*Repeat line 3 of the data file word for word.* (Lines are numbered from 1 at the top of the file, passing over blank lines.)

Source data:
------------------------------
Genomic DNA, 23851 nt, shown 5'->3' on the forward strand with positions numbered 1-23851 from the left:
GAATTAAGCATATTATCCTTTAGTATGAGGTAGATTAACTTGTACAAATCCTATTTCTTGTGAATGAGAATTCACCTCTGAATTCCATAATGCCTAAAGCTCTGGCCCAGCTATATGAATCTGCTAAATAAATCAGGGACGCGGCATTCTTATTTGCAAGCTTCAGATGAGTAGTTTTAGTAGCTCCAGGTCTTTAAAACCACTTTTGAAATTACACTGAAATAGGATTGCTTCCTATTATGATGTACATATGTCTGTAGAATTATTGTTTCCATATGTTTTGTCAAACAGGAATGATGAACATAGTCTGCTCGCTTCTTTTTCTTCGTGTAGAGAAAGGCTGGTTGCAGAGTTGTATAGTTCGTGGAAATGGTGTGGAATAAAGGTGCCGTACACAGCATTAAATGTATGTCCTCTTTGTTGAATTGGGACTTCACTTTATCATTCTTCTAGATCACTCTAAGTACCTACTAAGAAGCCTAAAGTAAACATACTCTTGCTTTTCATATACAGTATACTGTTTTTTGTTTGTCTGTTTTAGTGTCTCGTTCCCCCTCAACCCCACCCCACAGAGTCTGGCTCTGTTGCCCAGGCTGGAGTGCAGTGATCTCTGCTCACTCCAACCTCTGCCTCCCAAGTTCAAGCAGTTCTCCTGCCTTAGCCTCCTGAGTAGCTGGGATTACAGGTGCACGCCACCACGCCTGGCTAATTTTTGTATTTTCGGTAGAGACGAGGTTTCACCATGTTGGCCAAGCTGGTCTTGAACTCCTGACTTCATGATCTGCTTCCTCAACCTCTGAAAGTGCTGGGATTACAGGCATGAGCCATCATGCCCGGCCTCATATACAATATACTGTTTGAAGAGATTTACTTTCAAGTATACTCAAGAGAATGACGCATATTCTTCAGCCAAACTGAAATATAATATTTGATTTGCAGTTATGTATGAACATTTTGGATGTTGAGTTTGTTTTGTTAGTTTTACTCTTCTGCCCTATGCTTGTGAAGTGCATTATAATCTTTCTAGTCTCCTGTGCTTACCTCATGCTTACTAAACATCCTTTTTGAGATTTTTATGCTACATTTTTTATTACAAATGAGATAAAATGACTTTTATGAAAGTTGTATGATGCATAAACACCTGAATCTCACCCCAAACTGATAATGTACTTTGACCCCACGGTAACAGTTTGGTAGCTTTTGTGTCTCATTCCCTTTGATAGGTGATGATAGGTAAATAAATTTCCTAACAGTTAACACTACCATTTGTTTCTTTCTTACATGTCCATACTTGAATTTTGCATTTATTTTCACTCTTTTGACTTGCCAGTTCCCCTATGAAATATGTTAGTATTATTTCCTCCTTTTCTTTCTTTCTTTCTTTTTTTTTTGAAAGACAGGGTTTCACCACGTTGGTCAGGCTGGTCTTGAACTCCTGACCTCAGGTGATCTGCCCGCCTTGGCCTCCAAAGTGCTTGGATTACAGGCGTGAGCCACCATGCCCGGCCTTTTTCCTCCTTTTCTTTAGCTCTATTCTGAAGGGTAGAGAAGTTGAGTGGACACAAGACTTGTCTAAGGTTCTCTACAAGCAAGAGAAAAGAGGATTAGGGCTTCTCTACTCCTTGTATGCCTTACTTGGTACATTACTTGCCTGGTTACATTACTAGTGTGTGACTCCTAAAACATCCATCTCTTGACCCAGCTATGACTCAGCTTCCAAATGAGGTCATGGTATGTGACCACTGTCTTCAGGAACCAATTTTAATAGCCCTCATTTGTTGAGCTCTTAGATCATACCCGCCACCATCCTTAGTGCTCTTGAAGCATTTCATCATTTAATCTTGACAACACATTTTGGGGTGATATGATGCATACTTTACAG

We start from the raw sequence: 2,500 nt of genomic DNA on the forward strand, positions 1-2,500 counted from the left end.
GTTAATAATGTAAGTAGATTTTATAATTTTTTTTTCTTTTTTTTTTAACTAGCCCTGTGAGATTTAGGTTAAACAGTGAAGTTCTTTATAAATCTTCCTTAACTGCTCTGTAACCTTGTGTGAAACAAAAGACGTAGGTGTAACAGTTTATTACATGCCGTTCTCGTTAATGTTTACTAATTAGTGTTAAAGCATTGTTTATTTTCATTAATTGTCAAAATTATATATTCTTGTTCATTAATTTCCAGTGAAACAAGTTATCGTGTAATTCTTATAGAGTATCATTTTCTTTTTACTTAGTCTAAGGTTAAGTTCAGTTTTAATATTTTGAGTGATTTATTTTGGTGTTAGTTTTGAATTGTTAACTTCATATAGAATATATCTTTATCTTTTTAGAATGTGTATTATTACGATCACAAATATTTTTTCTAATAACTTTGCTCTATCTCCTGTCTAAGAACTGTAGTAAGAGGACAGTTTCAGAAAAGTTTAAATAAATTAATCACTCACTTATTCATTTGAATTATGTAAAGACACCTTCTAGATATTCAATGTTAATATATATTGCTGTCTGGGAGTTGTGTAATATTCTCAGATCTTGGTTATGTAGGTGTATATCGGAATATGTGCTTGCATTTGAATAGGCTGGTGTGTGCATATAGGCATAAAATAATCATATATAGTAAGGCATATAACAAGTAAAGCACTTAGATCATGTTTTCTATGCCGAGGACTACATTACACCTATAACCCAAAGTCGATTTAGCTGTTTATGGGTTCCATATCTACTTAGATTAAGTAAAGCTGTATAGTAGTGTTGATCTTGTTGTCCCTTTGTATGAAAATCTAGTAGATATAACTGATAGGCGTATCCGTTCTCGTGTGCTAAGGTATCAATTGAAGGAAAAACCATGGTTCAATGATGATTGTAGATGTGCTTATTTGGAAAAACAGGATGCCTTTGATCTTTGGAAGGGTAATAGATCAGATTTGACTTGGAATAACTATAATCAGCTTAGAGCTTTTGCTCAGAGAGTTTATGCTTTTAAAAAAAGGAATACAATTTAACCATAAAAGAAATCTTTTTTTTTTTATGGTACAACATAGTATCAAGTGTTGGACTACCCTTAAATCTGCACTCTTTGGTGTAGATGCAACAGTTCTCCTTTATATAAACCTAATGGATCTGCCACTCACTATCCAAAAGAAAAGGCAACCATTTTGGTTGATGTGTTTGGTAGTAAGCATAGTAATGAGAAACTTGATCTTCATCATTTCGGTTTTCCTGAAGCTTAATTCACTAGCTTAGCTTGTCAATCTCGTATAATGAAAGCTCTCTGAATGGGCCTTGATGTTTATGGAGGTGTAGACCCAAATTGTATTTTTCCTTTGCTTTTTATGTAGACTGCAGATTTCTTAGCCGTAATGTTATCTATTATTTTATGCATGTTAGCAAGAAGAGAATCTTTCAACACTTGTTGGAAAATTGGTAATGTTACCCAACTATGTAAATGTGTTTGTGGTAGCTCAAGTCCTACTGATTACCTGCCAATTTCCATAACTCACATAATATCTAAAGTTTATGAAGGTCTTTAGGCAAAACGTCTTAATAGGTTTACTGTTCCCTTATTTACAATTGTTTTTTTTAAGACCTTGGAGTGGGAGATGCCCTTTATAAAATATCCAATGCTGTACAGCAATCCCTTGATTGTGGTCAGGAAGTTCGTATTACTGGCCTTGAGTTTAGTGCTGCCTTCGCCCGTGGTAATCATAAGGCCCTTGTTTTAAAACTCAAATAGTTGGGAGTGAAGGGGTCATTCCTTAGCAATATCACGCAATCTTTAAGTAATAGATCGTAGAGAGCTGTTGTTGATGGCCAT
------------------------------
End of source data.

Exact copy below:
We start from the raw sequence: 2,500 nt of genomic DNA on the forward strand, positions 1-2,500 counted from the left end.